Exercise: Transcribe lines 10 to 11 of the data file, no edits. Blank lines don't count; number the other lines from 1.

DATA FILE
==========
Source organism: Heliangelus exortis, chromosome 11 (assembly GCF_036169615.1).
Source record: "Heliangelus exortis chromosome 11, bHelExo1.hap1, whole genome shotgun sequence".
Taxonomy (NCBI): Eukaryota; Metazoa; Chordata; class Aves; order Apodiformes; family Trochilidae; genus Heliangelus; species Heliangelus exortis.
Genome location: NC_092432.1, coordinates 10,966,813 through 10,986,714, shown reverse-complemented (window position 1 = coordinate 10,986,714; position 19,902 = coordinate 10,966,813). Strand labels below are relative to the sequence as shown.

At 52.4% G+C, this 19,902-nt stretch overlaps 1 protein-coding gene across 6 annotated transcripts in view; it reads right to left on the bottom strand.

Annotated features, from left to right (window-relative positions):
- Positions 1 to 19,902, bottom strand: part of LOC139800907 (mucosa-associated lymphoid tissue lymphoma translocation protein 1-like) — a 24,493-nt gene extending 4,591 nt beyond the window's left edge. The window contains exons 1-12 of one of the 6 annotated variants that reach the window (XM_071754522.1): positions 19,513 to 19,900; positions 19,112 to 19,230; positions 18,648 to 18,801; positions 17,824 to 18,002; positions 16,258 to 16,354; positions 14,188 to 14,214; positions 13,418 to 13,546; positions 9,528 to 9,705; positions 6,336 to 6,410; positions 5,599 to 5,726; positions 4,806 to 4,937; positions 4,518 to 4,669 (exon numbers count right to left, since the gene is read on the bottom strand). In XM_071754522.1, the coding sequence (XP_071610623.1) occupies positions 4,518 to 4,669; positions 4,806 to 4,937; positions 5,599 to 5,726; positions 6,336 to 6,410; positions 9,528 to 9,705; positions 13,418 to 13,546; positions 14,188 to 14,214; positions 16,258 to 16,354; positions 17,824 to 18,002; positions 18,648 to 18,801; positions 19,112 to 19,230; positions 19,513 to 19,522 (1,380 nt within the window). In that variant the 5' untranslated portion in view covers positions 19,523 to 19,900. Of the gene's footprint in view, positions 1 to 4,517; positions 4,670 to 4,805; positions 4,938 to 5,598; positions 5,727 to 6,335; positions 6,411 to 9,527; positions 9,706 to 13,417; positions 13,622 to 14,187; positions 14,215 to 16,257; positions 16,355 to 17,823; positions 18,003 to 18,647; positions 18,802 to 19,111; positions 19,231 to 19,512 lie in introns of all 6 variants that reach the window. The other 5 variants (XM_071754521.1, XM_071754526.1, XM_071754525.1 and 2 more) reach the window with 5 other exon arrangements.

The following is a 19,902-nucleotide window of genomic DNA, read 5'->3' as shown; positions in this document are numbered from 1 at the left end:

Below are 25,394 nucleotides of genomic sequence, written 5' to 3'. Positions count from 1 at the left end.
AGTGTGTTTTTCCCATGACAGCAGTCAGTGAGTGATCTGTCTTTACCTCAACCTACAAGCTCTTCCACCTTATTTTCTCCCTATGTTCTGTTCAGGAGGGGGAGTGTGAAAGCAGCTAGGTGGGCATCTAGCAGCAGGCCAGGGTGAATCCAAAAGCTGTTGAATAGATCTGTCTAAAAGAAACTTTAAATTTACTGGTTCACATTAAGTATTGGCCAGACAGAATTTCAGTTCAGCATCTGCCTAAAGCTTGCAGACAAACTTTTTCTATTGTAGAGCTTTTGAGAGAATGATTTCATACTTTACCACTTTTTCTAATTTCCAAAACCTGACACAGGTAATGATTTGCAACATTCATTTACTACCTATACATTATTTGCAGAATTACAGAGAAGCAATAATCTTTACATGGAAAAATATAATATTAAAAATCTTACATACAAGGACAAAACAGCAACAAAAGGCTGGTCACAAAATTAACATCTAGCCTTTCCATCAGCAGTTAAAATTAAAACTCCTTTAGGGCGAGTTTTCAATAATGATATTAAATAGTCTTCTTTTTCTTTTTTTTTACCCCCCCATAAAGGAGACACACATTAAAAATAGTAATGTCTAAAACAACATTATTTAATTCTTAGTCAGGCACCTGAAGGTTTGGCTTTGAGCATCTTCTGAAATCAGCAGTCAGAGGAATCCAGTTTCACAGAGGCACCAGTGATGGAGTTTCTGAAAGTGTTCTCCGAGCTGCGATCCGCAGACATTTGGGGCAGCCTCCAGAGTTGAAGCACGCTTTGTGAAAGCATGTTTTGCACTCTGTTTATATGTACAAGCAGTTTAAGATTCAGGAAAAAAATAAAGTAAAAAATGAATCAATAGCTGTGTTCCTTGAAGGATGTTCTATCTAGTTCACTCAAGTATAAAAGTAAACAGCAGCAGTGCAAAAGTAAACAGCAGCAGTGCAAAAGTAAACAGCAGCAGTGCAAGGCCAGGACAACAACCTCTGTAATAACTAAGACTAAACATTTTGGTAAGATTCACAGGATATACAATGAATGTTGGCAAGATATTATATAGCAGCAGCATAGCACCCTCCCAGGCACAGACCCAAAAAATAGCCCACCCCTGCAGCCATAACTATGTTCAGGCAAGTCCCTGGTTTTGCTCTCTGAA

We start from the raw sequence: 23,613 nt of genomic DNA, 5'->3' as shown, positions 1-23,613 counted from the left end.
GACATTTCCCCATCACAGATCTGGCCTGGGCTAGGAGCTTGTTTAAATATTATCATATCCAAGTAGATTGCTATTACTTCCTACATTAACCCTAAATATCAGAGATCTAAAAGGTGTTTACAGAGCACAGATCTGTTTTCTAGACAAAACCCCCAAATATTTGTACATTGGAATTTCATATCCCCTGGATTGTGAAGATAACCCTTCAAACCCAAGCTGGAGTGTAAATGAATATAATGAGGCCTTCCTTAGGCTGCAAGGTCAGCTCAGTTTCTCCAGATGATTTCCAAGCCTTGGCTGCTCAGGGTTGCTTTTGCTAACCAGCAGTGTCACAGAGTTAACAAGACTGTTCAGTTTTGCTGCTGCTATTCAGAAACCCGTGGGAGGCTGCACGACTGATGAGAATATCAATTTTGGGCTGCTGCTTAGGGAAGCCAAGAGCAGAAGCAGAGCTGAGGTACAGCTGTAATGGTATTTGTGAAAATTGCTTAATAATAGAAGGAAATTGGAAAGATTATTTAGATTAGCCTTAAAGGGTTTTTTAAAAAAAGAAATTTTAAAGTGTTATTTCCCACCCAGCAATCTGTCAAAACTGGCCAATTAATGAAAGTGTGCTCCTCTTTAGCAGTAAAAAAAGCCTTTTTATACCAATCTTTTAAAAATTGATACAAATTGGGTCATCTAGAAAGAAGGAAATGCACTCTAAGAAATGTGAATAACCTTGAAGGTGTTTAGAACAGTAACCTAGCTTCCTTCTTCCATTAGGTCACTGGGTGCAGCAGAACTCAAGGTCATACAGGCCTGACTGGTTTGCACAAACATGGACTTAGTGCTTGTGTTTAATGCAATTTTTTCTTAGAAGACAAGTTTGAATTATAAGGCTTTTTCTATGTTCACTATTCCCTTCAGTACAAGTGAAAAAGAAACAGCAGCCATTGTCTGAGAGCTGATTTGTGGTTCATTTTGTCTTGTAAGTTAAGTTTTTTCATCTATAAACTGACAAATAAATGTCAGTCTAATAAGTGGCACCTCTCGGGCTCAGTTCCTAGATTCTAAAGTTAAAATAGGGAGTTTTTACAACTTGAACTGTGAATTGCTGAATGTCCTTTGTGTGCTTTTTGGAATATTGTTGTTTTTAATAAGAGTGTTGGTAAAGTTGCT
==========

AGTGTGTTTTTCCCATGACAGCAGTCAGTGAGTGATCTGTCTTTACCTCAACCTACAAGCTCTTCCACCTTATTTTCTCCCTATGTTCTGTTCAGGAGGGGGAGTGTGAAAGCAGCTAGGTGGGCATCTAGCAGCAGGCCAGGGTGAATCCAAAAGCTGTTGAATAGATCTGTCTAAAAGAAACTTTAAATTTACTGGTTCACATTAAGTATTGGCCAGACAGAATTTCAGTTCAGCATCTGCCTAAAGCTTGCAGACAAACTTTTTCTATTGTAGAGCTTTTGAGAGAATGATTTCATACTTTACCACTTTTTCTAATTTCCAAAACCTGACACAGGTAATGATTTGCAACATTCATTTACTACCTATACATTATTTGCAGAATTACAGAGAAGCAATAATCTTTACATGGAAAAATATAATATTAAAAATCTTACATACAAGGACAAAACAGCAACAAAAGGCTGGTCACAAAATTAACATCTAGCCTTTCCATCAGCAGTTAAAATTAAAACTCCTTTAGGGCGAGTTTTCAATAATGATATTAAATAGTCTTCTTTTTCTTTTTTTTTACCCCCCCATAAAGGAGACACACATTAAAAATAGTAATGTCTAAAACAACATTATTTAATTCTTAGTCAGGCACCTGAAGGTTTGGCTTTGAGCATCTTCTGAAATCAGCAGTCAGAGGAATCCAGTTTCACAGAGGCACCAGTGATGGAGTTTCTGAAAGTGTTCTCCGAGCTGCGATCCGCAGACATTTGGGGCAGCCTCCAGAGTTGAAGCACGCTTTGTGAAAGCATGTTTTGCACTCTGTTTATATGTACAAGCAGTTTAAGATTCAGGAAAAAAATAAAGTAAAAAATGAATCAATAGCTGTGTTCCTTGAAGGATGTTCTATCTAGTTCACTCAAGTATAAAAGTAAACAGCAGCAGTGCAAAAGTAAACAGCAGCAGTGCAAAAGTAAACAGCAGCAGTGCAAGGCCAGGACAACAACCTCTGTAATAACTAAGACTAAACATTTTGGTAAGATTCACAGGATATACAATGAATGTTGGCAAGATATTATATAGCAGCAGCATAGCACCCTCCCAGGCACAGACCCAAAAAATAGCCCACCCCTGCAGCCATAACTATGTTCAGGCAAGTCCCTGGTTTTGCTCTCTGAA

We start from the raw sequence: 23,613 nt of genomic DNA, 5'->3' as shown, positions 1-23,613 counted from the left end.